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Water Pump - Might Need One - Tank As Well ?


torrenova

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Every house I've had here has had a pump and a tank except the last two and this one the missus has bought is suffering from the rapid expansion of other houses in the village surroundings. This will only increase and put more pressure on the water pressure.

So, do I need a pump and if so, do I need a tank ? There has never been an issue with lack of water as we had in Pattaya but the pressure is decreasing and that is screwing up the shower which cuts out as the pressure decreases.

Just a simple bathroom and kitchen on the ground level. Just need to increase pressure I think.

Any ideas most welcome.

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I think you have answered your own question by saying the water pressure/volume has been decreasing.

You have my vote for a minimum 1000 liter tank and at least a 150 watt Mitsu or Hitachi pump and of course the associated piping. Depending on where you are located this can be done for about 15,000 baht or less

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Yup ^^^

Don't pump direct from the supply (in most countries this is illegal anyway). Supply => Tank => Pump is the correct way.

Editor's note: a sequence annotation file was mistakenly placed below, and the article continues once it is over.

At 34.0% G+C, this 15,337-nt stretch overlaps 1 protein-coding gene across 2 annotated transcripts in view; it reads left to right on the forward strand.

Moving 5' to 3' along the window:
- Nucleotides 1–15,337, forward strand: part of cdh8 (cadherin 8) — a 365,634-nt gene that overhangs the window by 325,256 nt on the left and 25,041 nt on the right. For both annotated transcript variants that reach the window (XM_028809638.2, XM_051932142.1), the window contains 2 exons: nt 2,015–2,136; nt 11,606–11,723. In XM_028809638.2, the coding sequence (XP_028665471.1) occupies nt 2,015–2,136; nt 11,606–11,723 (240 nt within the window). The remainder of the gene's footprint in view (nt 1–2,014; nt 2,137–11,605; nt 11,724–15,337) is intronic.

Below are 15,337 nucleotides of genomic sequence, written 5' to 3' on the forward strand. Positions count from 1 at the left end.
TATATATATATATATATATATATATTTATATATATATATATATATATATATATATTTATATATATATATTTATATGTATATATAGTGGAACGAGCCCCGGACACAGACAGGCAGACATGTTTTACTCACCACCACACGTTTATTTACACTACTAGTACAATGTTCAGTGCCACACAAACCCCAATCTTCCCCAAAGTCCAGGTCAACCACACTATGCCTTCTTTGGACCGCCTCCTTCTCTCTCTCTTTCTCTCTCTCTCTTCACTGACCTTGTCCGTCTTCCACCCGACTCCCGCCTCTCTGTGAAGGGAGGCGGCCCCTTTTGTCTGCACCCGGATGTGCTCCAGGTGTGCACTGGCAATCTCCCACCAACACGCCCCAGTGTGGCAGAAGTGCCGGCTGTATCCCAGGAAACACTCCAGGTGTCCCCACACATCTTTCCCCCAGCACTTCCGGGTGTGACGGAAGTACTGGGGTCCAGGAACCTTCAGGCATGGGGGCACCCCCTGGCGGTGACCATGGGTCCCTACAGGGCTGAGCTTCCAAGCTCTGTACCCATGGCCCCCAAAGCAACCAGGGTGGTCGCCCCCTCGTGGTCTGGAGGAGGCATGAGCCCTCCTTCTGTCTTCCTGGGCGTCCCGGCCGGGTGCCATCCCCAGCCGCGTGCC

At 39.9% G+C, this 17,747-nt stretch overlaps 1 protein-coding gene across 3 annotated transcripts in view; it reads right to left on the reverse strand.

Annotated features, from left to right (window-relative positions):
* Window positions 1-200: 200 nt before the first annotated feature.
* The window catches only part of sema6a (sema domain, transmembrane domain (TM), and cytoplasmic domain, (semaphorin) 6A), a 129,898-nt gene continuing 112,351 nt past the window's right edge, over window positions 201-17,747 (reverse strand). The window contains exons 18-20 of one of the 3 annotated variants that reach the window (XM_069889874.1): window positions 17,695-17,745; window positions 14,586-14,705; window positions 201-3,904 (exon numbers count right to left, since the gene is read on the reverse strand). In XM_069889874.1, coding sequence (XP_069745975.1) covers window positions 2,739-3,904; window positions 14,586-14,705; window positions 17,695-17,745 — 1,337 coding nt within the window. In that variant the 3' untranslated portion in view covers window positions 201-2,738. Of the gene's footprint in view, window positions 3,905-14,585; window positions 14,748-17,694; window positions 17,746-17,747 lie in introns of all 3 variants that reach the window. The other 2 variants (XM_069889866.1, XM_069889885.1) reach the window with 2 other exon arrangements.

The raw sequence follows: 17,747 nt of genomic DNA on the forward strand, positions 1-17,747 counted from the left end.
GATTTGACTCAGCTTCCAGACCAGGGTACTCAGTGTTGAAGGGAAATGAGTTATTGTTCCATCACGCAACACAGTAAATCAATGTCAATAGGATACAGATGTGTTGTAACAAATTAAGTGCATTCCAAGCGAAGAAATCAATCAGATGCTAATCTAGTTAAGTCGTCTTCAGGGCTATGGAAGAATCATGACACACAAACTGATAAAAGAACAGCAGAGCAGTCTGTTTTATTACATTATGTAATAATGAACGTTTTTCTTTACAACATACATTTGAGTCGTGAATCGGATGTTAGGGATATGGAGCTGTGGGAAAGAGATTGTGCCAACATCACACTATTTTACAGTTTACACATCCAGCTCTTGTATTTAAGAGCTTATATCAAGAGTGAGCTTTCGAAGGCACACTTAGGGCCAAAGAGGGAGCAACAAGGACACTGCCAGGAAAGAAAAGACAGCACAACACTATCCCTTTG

If your pressure is ok sometimes then a bypass with a 1 way valve will save on pump wear and power costs, it will also ensure you have at least some pressure if the power is off.

Ensure you fit isolating valves so you can service the pump without dumping 1000L of stored water all over.

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If this house is near Buriram I suggest you go in person and sit down with the owner of the "Pump Shop" on Sunthong Thep Road that is about 2 blocks from the Bangkok Bank main Branch. This BUSY tool and pump shop has a large POLICE HAT where an officer might sit. It is about 3 blocks away from Pizza Company and Big Bikes.

The owner of this shop UNDERSTANDS and can speak English. He can send a competent, experienced staff person to your home at no charge and no obligation to see your situation and draw out some suggestions. The staff person will not speak or understand English so have your wife translate. Then if you sit down again with the shop owner again he can give you options that include GUARANTEED installation. His price will be lower than Home Mart, Mega Home Mart, Home Pro, etc.. for the brand and model of pump for your specific needs. He carries some nice tanks at the lowest price. His staff will do a great job INSTALLING and testing the system and then you pay when they are done. If you need follow up service he will give you his personal mobile phone number and he has sent a repair person to our home on 40 minutes notice. This shop has consistently had the lowest price and a real one year guarantee on any power tools I purchased. They have a warehouse nearby full of water tanks as they supply (and service) the Village Water systems to a wide area, not just Buriram Province. Many shops give you a "run around" on after sales service, but this shop is 100% professional. You can also get a fair price on water filtering options.

post-20604-1235320748_thumb.jpg

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Another question on the same lines please

I've seen circular tanks that look approximately a meter across and about a 1 .5 high.